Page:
How the Prospect legal team worked for you through the pandemic

Frances Cusack · 29 October 2021

Frances Cusack, Prospect legal officer, reflects on the unique and varied challenges faced by members during the pandemic and how Prospect’s legal team has provided support.

The Covid-19 pandemic has introduced lots of new or rarely used vocabulary into part of our everyday conversations – “furlough”, “lockdown”, “quarantine” to name just a few.

In Prospect’s legal team, we continued to provide specific advice to members facing new and challenging circumstances as well as providing support and representation with claims to the Employment Tribunal.

Furlough scheme and changes to contracts

Prospect officers found themselves having to quickly familiarise themselves with new or infrequently used areas of employment law.  The Coronavirus Job Retention Scheme (CJRS) designed to keep people in employment during the pandemic, was developed and came into fruition very quickly.

The scheme had numerous changes to the rules and, of course, led to many questions and concerns.  We provided updated guidance for members and helped to run several webinars on the CJRS, helping thousands of members to understand their entitlements under the scheme.

All the while, Prospect continued to fight for a fully-funded furlough scheme and lobbied for the extension of financial support for freelance members, which led to significant changes.

We were also busy challenging employers who were making changes to contracts and seeking to introduce unpaid lay off clauses to members’ contracts.

Reasonable adjustments needed for disabled member working from home

In May, Paul Hollands, an operations manager for the Ministry of Defence, was awarded a five-figure sum after successfully settling his tribunal claim of disability discrimination.

Paul has complex musculoskeletal conditions and required modified equipment and auxiliary aids to continue with his job, not all of which his employer agreed to provide.

The situation became critical when the pandemic and lockdown required Paul to work from home. His requests for appropriate equipment, or for special leave, were initially refused.  Following lodging a claim with the employment tribunal in respect of the employer’s failure to make reasonable adjustments, the MOD eventually agreed to find Paul a new more suitable role and to settle the claim.

Discrimination and harassment

The legal team has dealt with several cases where members have been subjected to racial or sexual harassment during the pandemic. The absence from being in a physical workplace for many people has led to more engagement through conferencing and messaging platforms and sadly harassers have felt able to continue to perpetrate discrimination in this way.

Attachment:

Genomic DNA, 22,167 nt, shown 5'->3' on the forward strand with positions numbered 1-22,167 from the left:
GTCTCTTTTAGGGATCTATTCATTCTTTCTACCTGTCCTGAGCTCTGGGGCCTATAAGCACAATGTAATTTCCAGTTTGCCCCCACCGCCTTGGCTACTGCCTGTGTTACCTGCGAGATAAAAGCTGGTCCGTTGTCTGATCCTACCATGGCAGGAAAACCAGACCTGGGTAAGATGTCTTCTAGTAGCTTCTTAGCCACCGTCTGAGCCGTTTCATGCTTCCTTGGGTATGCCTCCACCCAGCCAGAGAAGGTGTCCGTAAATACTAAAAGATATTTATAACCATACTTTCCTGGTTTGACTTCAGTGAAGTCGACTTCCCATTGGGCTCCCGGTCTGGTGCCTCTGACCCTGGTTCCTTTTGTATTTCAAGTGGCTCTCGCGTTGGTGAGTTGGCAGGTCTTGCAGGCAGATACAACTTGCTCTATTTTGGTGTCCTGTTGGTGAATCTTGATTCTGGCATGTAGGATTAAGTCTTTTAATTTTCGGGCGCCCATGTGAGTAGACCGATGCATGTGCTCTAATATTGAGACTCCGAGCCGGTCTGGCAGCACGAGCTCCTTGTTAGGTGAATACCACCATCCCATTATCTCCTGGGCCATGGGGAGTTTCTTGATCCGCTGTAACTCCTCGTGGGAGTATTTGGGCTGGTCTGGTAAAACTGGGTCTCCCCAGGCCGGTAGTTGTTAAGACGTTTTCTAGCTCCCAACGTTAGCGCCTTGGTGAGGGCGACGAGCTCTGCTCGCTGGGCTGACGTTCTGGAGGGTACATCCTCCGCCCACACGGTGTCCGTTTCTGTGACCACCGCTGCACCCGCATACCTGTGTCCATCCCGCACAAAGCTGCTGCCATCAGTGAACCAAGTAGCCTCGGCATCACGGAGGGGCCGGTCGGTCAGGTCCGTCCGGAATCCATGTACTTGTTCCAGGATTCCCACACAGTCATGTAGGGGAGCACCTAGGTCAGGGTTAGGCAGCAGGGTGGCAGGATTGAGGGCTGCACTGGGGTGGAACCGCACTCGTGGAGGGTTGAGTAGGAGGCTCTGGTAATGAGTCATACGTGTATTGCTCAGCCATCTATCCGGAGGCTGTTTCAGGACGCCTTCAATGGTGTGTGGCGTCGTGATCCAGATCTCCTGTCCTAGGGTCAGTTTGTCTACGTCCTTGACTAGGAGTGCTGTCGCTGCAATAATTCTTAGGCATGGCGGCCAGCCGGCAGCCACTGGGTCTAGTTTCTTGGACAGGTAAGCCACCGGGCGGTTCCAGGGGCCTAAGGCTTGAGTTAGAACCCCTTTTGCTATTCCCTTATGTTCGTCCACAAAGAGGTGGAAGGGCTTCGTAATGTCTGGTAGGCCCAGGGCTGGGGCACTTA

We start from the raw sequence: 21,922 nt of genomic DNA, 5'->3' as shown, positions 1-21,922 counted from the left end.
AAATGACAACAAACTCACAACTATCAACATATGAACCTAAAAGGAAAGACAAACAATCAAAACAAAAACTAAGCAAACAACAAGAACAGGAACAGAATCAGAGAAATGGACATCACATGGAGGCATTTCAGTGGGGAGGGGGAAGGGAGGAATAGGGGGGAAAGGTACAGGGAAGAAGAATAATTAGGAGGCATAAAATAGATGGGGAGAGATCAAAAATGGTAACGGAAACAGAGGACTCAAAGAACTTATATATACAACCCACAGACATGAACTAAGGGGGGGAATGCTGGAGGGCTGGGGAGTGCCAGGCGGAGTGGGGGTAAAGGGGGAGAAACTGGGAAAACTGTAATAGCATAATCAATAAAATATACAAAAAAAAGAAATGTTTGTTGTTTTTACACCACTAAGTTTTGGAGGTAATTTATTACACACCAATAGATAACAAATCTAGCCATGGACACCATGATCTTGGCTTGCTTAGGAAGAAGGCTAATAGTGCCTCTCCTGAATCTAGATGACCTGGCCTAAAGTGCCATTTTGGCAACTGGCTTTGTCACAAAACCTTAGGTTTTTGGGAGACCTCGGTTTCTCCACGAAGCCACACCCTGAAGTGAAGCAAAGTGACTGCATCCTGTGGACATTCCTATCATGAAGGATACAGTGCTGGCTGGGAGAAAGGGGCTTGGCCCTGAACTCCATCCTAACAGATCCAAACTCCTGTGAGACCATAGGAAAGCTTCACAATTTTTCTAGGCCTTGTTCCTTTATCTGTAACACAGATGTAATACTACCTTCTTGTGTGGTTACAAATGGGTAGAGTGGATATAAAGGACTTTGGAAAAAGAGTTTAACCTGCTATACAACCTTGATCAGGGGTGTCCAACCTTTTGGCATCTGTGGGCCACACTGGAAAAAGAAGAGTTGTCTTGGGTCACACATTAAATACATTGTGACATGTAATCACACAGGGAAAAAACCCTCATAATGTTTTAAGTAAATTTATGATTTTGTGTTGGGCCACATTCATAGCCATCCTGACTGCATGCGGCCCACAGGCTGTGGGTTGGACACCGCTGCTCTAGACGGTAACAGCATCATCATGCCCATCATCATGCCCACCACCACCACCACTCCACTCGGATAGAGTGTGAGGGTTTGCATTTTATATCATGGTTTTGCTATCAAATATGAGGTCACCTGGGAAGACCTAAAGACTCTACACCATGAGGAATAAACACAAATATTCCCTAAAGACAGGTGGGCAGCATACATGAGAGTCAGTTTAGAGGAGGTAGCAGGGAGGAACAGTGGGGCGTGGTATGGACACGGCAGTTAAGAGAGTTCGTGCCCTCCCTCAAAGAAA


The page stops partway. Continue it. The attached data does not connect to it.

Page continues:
We have advised on a number of cases, including one where the employer took on board their responsibility to promote equality and as part of a settlement of a prospective race discrimination claim agreed to improve their procedures internally as well as providing compensation for our member.

Health and safety at work during the pandemic

Members have rightly been concerned about the safety of their workplaces throughout the Covid-19 pandemic.  Prospect officers have been at the forefront of ensuring workplaces up and down the country are safe for members, through discussions with management, scrutinising risk assessments and assisting members raising collective grievances.

We have supported members raising health and safety concerns in the workplace.  We have lodged three tribunal cases over the year for members who were pressed to return to unsafe working conditions. We have very recently settled a claim for a member who refused to return to work when faced with serious and imminent danger during the pandemic.

Redundancy decisions and consultation

Sadly, there have been numerous redundancies across many of our sectors.

We challenged employers’ decisions to make members redundant rather than furloughing them – in many cases successfully making representations to employers before the redundancies had taken place, keeping members in employment.  We brought tribunal claims for unfair dismissal for two members who were made redundant rather than being furloughed and both cases were successfully settled.

In the last year, over a hundred members were awarded maximum compensation by the Employment Tribunal when their employer failed to consult with them prior to redundancy. This included cases for members who had worked at; the Southport Theatre and Convention Centre, Rhys Davies & Sons and FlyBe.

One member, Gavin Tyler, who had worked at Rhys Davies & Sons for 25 years was told on 8 December 2020, just before Christmas, that he was being made redundant along with the other 79 members of staff employed at the Cardiff site.  No warning, discussion or consultation took place.  Prospect assisted Gavin with a claim to the Employment Tribunal, where he was awarded a Protective Award of the maximum of 90 days’ pay.

The Covid-19 pandemic has created new and difficult challenges for us all but throughout, Prospect has been on hand to support members with the variety of issues they face at work.